AUGUSTA — About a dozen animal rights activists stood outside the Maine Department of Inland Fisheries & Wildlife offices Friday, protesting the way the agency has handled DEW Haven, a roadside zoo in Mount Vernon that displays lions, tigers and other exotic animals.

Among the protesters was Kristina Snyder, a New Hampshire woman who has raised numerous allegations about DEW Haven’s treatment of animals. She has been trying to get DIF&W to investigate the case of Baghwa, a male lion that was killed there in 2006 after it left an enclosure.

“There’s been a history of issues regarding that facility,” said Snyder, who carried a sign that read: “IF&W, WE DEMAND JUSTICE FOR BAGHWA!”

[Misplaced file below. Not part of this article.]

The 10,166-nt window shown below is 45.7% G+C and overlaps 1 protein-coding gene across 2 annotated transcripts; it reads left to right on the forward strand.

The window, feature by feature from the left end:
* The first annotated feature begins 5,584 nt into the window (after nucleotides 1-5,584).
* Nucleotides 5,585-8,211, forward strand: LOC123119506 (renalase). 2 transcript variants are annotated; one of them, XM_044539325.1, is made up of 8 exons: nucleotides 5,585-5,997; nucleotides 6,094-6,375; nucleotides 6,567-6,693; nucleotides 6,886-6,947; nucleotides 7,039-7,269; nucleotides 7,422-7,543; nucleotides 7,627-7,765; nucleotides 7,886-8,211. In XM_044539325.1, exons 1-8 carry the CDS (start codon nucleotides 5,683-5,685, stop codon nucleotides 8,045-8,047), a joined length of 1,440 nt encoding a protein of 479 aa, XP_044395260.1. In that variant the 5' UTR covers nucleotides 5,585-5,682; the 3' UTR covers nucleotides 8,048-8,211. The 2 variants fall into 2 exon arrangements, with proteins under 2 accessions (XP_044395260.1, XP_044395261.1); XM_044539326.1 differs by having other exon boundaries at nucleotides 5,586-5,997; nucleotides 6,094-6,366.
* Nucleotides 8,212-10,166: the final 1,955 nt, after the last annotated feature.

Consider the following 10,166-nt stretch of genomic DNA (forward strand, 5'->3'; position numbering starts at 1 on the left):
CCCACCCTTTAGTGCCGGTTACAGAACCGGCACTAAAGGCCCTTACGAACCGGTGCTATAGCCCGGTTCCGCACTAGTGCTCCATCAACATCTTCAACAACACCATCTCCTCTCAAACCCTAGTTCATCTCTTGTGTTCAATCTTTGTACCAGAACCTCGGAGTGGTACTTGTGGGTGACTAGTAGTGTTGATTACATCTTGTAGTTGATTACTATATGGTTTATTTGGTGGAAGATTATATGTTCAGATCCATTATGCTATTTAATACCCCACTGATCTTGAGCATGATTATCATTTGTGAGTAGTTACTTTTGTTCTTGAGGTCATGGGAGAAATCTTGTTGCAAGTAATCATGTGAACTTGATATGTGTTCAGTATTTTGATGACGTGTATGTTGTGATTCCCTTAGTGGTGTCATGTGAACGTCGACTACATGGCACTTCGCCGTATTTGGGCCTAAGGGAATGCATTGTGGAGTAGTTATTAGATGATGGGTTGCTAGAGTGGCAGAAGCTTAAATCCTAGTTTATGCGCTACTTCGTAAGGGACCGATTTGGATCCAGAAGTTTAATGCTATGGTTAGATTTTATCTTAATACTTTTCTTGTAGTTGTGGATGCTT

But Mark Latti, spokesman for the department, said DEW Haven reported the lion’s killing a couple of days after it happened and that the agency found no rule violations.

The agency has received no complaints about DEW Haven in recent years, and the zoo regularly has passed its annual inspections, said Judy Camuso, wildlife director for DIF&W. It also passed an unannounced inspection last fall. “We take all complaints very seriously,” Camuso said. “All of our staff care compassionately about all species of wildlife in Maine.”

In an emailed statement, Julie Miner, who owns DEW Haven with her husband, Bob, also said the killing of Baghwa was reported to state and federal officials.

“The radical animal activists that are targeting DEW Haven have a set agenda,” Miner said. “It isn’t the care of animals. It is to have no animals in the care of people. … They waste our tax dollars, and time, by putting in complaints that have been found invalid by entities that license us.”